This is one of the Mochi sweets I recently made. I used fresh red grapes as well as some sweet white bean paste as the centre filling. The size of the grapes was a little smaller side for using for this type of sweet but it was very juicy and tasty. In order to make biting easier the skin of the grape was removed before wrapped up in the Mochi layer. So it got three thing – looks pretty, tasty and easy to eat.
This sweet is Vegan and Gluten free.
I would also like to announce to all Wagashi lovers in London. I am going to have a WAGASHI Making Workshop in the Halloween Theme soon.
on: the 19th / October (Saturday), 11:30 – 13:30
at: The Havan (262 Kensington High Street, London W8 6ND)
This time the venue is in a wonderful shop in High Street Kensington which serves a bowl of beautifully thick and creamy Matcha tea and lovely vegan sweets. They are also a kind of concept shop and have a lot of lovely things. They are offering 10% discount of any purchase on the day for all the participants. Isn’t that Great?
[The tickets] If you are interested in participation, please visit the detail page (←click here to the Link). The class is limited to a small group of people so book now not to be disappointed! Cheers!
My ‘Mochi’ making report continues. Recently I made Strawberry Mochi. It is one of my favourite Japanese sweet. Soft Mochi wrapped up the filling of sweet Adzuki (Red) bean paste with a fresh juicy strawberry. At the beginning of summer I made very similar sweet, actually almost identical, which I named Strawberry Daifuku. It was also a Mochi sweet with a fresh strawberry but filled with sweet white bean paste. The contrast of white paste and the strawberry’s red in colour was great. Both Adzuki bean paste and white bean paste goes very well with a strawberry and Mochi so when I make a strawberry Mochi I always have to think a little to decide which bean paste I should use.
Strawberry (Daifuku) Mochi
So this is the latest Strawberry Mochi with sweet Adzuki (Red) bean paste.
Whichever the sweet bean paste is, Strawberry Mochi tastes always heavenly great with a cup of tea!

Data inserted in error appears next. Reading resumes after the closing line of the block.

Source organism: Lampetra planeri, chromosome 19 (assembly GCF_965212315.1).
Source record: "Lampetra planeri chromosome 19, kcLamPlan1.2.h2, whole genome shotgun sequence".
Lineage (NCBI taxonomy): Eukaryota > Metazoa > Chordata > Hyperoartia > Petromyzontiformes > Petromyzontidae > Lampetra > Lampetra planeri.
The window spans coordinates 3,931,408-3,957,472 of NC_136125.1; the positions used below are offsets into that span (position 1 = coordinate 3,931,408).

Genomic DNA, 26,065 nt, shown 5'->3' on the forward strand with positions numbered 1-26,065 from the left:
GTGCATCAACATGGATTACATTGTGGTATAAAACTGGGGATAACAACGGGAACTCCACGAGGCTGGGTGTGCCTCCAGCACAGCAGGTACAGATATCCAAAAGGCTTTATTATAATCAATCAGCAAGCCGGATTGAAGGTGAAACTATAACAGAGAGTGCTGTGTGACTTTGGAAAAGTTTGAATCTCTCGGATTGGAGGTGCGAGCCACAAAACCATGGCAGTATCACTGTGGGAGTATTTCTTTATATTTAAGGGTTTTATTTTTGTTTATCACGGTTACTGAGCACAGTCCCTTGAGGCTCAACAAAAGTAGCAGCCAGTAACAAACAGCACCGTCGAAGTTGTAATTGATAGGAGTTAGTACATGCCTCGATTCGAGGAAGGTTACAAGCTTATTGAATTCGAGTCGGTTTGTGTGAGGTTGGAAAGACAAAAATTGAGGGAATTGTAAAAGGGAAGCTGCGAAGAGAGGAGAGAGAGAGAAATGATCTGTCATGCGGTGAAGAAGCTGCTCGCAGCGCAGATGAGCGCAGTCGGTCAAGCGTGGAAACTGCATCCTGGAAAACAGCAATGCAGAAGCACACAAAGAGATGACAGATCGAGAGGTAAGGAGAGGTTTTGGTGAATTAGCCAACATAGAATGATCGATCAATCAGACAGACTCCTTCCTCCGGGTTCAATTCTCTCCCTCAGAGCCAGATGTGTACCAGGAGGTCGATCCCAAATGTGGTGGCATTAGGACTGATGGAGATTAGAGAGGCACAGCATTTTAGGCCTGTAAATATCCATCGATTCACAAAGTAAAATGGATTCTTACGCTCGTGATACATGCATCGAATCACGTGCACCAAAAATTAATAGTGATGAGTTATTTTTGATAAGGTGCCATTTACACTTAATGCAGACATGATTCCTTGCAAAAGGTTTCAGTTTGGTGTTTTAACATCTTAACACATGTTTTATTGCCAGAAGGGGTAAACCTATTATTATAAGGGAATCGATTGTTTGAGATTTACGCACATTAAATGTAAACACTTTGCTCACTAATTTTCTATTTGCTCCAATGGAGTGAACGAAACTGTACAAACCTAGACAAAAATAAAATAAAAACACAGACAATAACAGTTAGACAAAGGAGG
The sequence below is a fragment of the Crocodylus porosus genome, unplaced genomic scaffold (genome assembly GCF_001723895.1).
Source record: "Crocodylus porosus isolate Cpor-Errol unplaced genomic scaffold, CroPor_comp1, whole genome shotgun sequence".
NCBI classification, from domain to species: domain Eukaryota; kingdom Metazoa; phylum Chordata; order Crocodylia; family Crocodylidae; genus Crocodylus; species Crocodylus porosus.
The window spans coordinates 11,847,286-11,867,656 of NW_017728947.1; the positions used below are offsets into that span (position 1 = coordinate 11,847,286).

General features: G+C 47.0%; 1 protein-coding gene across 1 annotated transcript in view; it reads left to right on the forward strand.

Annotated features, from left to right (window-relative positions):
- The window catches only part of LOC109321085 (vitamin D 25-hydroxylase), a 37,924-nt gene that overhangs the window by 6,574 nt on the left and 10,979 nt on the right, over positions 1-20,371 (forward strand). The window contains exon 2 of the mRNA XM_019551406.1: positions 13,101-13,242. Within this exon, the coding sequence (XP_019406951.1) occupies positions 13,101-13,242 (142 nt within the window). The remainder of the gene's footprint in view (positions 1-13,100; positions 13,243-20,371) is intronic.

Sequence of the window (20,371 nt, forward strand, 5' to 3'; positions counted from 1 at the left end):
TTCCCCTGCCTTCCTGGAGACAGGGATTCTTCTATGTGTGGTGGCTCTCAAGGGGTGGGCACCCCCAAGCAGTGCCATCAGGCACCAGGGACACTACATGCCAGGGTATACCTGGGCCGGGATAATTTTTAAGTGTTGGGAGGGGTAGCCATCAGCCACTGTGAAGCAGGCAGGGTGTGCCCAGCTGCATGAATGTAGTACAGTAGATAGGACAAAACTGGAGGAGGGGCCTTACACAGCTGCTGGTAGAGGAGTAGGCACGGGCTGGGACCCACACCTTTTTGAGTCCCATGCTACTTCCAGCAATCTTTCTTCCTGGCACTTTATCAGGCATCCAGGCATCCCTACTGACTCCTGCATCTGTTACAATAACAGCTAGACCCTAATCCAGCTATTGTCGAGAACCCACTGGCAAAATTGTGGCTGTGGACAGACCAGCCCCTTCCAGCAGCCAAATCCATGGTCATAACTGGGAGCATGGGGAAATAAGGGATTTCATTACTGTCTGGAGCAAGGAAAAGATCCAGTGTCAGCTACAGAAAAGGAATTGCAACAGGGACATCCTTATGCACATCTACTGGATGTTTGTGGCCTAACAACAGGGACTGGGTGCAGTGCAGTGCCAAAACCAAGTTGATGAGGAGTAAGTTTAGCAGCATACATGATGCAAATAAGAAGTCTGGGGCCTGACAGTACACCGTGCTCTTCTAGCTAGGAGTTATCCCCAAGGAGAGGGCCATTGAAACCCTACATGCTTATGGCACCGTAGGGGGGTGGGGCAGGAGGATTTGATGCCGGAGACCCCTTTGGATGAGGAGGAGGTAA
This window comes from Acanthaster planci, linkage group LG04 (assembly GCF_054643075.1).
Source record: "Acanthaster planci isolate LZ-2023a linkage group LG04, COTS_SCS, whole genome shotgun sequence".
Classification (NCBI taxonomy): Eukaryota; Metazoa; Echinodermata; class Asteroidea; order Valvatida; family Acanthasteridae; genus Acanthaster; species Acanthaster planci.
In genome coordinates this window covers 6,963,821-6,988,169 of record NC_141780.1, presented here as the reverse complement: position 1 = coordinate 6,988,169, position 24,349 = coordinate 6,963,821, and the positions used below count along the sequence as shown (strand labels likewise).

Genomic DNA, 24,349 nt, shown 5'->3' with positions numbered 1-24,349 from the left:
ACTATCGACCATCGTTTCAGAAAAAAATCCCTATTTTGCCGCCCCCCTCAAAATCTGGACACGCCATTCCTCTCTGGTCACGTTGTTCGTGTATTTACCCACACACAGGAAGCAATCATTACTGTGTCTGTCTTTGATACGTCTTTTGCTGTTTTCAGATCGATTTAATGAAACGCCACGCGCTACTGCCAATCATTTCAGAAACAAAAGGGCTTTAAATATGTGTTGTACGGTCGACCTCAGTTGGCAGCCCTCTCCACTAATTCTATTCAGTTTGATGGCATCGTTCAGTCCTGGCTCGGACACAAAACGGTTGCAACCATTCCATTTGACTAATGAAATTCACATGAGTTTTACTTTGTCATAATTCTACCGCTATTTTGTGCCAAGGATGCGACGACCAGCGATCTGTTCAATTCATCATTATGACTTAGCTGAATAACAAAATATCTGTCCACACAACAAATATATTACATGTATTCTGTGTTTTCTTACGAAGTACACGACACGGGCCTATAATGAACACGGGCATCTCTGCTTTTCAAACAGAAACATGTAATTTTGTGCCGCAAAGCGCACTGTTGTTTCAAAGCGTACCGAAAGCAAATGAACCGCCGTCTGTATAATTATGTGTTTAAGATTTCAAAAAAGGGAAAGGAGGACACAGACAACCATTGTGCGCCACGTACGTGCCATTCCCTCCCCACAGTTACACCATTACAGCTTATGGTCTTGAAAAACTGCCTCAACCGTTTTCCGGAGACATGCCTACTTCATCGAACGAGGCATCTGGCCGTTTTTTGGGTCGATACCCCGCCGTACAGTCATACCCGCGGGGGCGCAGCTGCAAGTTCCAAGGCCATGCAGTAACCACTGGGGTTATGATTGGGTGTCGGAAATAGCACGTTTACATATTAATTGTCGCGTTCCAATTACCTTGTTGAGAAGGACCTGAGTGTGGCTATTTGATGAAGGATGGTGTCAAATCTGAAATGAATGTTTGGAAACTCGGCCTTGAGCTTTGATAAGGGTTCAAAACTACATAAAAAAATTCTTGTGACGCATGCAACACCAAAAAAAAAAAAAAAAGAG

In my previous post I set up a Mystery Sweet Quiz. It was a simple guessing game to answer what kind of flavour/ingredient this sweet has for the centre filling. Maybe because I posted it on a weekend, it did not get many people’s attention on my blog but I posted the same quiz on my Instagram, twitter and facebook too and several people joined to this game there. Thank you Guys!
(Hint 1) My first hint was this photo of the sweet. I also mentioned that the ingredient was something becoming quite popular in the UK.
The answer, ingredient, is getting really well known in London so I thought somebody would guess it easily, but nobody did.
(Hint 2) The outer look and colour of sweet is usually associated with the flavour of the central filling for my sweets
With this hint people could still not give me the right answer, however, some named quite unusual ingredients in a green colour that I would like to try using sometimes in my sweet making.
(Hint 3) The ingredient is not unusual in the UK anymore and you can find it in a super market, either cooked or frozen these days.
With this third hint one person got the answer quite right. But have you?
Zunda Cream Mochi
So, the answer is that this sweet is Zunda Mochi!
It’s another Mystery Sweet Quiz time for you!
Here is a Mochi type Japanese sweet I made this summer and I’d like to know ‘What do you think the flavour of this Mochi sweet is’.
It’s got a central filling which is made with some ingredient that is becoming quite popular in the UK (and maybe Western worldwide). It is not that unusual to see this ingredient being used as sweet in Japan, but it might be a little surprise for British people.
I look forward to hearing what you think.😉
Have a lovely weekend.
I mentioned in my previous post of Cinnamon & Cream Mochi I created several types of Mochi this summer and this Watermelon Mochi is another one.